Pet trusts can be part of a well put-together estate plan. Most American families have a pet, and it is enriching to have a dog or cat around the house. Children love their fine furry friends, and your pet becomes a part of your family.
When you are relatively young, if you pass away unexpectedly, other family members will be around to care for the family pet. However, some people that own pets are single, and under these circumstances, the animal is vulnerable.
Pet Trusts: The Basics
Back in the day, pet trusts were not widely recognized, but the landscape has changed over the years. At this point, every state in the union will recognize a trust that is established for the benefit of an animal.
When you establish a pet trust, you name a trustee to act as the administrator. Simply put, they would control the purse strings. They would have a fiduciary duty to follow your written instructions and ensure the well-being of the pet.
The trustee will typically not be the person that cares for the pet, because there is a system of checks and balances in place when you have a trustee and a caretaker. A trustee will distribute assets to the caretaker, and the resources will be used to benefit the animal.
Pet Trusts: Designating A Caretaker
It is important to discuss the matter with the person that you want to designate as the caretaker. You want to be absolutely certain that they are willing to assume the role, and you can provide information that they will need to care for the pet properly.
When you are drawing up the trust declaration, you should also name an alternate caretaker that would step in the primary caretaker is unavailable. Once again, you have to make sure that the person that you want to name is willing to accept the responsibility.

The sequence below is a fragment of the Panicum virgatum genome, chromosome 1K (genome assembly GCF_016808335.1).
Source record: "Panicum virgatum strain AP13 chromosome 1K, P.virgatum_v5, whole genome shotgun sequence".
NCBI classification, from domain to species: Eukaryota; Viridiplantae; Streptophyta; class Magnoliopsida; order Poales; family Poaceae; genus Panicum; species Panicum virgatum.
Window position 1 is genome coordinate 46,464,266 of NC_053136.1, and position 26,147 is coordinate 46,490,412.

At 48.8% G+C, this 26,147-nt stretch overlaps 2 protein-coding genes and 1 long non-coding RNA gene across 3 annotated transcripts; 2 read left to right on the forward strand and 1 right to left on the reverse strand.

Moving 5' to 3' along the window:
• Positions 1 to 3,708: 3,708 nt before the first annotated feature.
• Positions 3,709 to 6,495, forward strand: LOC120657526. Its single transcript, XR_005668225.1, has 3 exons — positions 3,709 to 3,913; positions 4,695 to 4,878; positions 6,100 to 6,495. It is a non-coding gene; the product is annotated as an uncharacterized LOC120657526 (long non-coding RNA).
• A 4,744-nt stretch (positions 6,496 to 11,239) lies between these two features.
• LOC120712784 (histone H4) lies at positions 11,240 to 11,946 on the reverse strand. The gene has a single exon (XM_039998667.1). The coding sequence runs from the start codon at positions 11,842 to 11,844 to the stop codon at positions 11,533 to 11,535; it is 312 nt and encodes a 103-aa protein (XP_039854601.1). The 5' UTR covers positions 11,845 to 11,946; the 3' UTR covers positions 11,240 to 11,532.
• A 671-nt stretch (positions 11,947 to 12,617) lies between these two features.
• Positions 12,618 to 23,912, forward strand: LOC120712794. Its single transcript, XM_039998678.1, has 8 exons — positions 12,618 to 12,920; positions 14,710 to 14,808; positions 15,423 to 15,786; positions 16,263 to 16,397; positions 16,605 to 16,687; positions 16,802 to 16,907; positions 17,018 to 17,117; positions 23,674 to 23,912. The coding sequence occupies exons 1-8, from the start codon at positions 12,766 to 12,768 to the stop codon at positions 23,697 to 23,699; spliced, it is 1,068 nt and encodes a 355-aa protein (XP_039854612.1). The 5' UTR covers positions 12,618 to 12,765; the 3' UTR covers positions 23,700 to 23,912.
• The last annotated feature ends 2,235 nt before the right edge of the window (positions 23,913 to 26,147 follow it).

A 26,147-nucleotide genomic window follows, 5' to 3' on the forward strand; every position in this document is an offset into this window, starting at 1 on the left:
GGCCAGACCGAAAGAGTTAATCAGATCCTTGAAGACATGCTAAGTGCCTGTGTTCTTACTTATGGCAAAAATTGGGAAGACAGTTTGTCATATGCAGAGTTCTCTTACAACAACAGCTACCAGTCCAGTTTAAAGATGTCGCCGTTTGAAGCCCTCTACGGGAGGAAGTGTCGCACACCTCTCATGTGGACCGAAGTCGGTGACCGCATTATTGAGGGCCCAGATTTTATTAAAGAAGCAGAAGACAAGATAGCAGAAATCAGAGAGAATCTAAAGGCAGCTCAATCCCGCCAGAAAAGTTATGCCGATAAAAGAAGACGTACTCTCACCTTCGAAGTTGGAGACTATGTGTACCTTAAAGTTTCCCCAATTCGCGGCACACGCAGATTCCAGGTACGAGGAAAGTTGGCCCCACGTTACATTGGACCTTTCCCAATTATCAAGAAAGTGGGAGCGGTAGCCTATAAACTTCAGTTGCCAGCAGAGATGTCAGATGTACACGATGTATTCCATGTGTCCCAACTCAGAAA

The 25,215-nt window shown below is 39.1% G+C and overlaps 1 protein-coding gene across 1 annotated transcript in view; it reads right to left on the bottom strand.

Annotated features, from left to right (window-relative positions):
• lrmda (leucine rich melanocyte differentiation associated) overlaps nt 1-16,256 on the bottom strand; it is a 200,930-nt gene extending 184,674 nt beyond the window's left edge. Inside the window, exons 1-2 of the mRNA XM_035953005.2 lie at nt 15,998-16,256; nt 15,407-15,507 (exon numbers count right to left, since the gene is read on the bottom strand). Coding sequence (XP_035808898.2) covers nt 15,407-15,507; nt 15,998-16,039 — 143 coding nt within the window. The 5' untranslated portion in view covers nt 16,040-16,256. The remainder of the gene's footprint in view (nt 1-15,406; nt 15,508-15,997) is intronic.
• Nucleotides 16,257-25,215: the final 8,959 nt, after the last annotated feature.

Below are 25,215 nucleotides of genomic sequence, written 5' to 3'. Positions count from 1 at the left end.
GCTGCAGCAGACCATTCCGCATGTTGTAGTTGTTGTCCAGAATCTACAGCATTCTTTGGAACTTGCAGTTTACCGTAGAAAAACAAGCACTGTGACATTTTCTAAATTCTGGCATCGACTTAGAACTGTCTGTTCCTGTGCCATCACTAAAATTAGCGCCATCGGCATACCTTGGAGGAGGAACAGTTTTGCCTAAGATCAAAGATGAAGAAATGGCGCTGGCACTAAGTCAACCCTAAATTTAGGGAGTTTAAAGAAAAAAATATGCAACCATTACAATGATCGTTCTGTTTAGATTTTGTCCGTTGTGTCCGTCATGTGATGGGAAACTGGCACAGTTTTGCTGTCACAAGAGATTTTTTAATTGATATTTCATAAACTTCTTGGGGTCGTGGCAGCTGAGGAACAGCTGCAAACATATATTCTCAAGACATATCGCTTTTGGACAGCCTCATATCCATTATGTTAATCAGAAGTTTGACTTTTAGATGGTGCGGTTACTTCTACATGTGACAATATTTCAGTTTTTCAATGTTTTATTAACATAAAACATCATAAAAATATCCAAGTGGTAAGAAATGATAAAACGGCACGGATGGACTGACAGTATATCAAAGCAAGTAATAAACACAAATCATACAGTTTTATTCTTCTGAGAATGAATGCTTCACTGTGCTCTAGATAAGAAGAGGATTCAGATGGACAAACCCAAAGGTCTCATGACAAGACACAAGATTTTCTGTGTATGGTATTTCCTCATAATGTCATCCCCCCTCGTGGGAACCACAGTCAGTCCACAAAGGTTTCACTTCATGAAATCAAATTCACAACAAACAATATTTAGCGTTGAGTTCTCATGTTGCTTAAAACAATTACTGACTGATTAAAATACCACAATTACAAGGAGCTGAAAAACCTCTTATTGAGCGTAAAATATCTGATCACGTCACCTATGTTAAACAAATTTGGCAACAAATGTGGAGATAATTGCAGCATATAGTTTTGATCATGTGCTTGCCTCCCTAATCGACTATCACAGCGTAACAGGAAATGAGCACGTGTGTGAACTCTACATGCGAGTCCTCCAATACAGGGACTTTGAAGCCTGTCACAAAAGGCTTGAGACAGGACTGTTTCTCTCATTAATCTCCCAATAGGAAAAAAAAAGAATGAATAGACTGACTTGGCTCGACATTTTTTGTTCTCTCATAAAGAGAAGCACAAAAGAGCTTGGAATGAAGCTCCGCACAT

You do not have to be overly concerned about assets that may be left in the trust after the death of the pet. A human beneficiary that you name in the trust declaration will assume ownership of assets that may remain in the trust after the pet has crossed the rainbow bridge.
A Cure for Loneliness
Many senior citizens experience loneliness late in their lives after they lose their spouses along with some friends and family members. There is no adequate replacement, but a pet can definitely enhance the life of a lonely elder.
You have a renewed sense of purpose if you have an animal depending on you for everything, and the companionship is priceless. Pets are entertaining, and if you have a dog, you will be motivated to take your dog for walks, and you will get some exercise.
There is also a social element to dog ownership. When you are at the park or the dog park, you will invariably find yourself in conversations with other dog owners. This can help to alleviate the sense of isolation.
Clearly, longevity is going to be a source of concern for a senior that is considering the possibility of bringing a pet into their home. A pet trust can give someone that is in this position the ability to enjoy responsible pet ownership.
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